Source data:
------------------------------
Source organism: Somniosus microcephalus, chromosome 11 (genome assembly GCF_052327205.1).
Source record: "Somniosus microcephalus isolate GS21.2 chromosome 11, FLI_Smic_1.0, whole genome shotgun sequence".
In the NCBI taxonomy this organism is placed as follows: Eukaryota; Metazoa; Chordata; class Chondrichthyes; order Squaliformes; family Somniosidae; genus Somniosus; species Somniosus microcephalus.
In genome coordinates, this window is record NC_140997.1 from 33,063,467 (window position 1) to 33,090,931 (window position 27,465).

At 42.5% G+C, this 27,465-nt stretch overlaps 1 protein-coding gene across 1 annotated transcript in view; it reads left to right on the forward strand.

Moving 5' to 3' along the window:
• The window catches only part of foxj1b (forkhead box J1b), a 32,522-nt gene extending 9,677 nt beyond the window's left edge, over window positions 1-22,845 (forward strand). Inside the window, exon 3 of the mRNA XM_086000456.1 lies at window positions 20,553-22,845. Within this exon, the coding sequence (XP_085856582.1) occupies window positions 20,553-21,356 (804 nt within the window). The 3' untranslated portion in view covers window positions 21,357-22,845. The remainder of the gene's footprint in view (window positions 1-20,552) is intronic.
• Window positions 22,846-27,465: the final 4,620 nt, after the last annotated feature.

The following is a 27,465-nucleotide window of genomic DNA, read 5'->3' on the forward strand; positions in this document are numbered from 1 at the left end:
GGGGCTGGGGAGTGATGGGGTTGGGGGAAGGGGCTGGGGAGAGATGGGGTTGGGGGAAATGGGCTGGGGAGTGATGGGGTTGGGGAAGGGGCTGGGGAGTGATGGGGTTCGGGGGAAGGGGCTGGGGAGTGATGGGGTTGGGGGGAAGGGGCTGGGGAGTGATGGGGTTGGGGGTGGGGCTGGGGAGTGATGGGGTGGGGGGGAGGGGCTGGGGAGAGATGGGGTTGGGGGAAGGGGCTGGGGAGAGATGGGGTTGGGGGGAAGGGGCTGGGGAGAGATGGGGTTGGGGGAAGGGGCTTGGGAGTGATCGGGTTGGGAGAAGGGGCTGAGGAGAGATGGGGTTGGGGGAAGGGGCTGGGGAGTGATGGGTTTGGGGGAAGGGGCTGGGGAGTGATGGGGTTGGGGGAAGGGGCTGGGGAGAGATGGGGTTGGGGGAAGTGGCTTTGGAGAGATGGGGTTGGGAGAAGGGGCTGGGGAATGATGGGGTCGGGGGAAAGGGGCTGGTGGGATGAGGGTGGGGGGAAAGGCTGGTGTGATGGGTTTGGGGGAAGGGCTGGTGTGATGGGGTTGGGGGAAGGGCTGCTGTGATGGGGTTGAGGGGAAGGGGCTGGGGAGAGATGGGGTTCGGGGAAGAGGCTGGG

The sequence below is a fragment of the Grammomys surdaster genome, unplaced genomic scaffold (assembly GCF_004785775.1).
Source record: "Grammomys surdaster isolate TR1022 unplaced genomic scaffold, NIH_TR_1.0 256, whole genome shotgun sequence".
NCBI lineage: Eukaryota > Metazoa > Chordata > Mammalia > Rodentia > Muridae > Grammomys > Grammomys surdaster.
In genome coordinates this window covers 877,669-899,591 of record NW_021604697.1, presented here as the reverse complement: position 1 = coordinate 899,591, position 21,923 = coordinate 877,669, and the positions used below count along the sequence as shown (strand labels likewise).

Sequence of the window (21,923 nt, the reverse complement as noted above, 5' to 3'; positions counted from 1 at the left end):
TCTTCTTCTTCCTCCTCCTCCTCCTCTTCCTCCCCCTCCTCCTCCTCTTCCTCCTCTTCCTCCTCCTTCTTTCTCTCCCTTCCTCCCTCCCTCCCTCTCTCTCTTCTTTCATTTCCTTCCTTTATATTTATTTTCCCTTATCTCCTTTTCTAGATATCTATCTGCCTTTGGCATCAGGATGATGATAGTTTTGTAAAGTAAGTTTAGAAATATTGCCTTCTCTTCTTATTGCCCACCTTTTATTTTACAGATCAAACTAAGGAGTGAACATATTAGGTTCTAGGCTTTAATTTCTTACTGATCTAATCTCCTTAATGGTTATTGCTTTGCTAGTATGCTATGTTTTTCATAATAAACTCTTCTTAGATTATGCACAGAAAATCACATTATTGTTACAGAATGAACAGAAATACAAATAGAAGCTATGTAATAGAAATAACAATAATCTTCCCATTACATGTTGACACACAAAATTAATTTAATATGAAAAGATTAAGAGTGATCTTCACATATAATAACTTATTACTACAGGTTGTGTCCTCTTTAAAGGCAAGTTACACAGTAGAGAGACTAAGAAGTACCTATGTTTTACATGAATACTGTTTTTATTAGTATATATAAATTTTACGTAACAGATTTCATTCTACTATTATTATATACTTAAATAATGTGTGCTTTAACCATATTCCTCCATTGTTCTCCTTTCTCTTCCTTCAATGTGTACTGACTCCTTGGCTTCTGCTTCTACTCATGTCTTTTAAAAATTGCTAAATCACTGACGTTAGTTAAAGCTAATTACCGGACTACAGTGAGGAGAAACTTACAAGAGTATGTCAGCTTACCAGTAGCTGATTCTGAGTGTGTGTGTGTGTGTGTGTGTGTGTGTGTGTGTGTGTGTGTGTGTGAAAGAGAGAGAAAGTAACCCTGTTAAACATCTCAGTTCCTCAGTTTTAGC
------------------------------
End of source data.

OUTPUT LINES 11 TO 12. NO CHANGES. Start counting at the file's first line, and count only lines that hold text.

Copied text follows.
The sequence below is a fragment of the Grammomys surdaster genome, unplaced genomic scaffold (assembly GCF_004785775.1).
Source record: "Grammomys surdaster isolate TR1022 unplaced genomic scaffold, NIH_TR_1.0 256, whole genome shotgun sequence".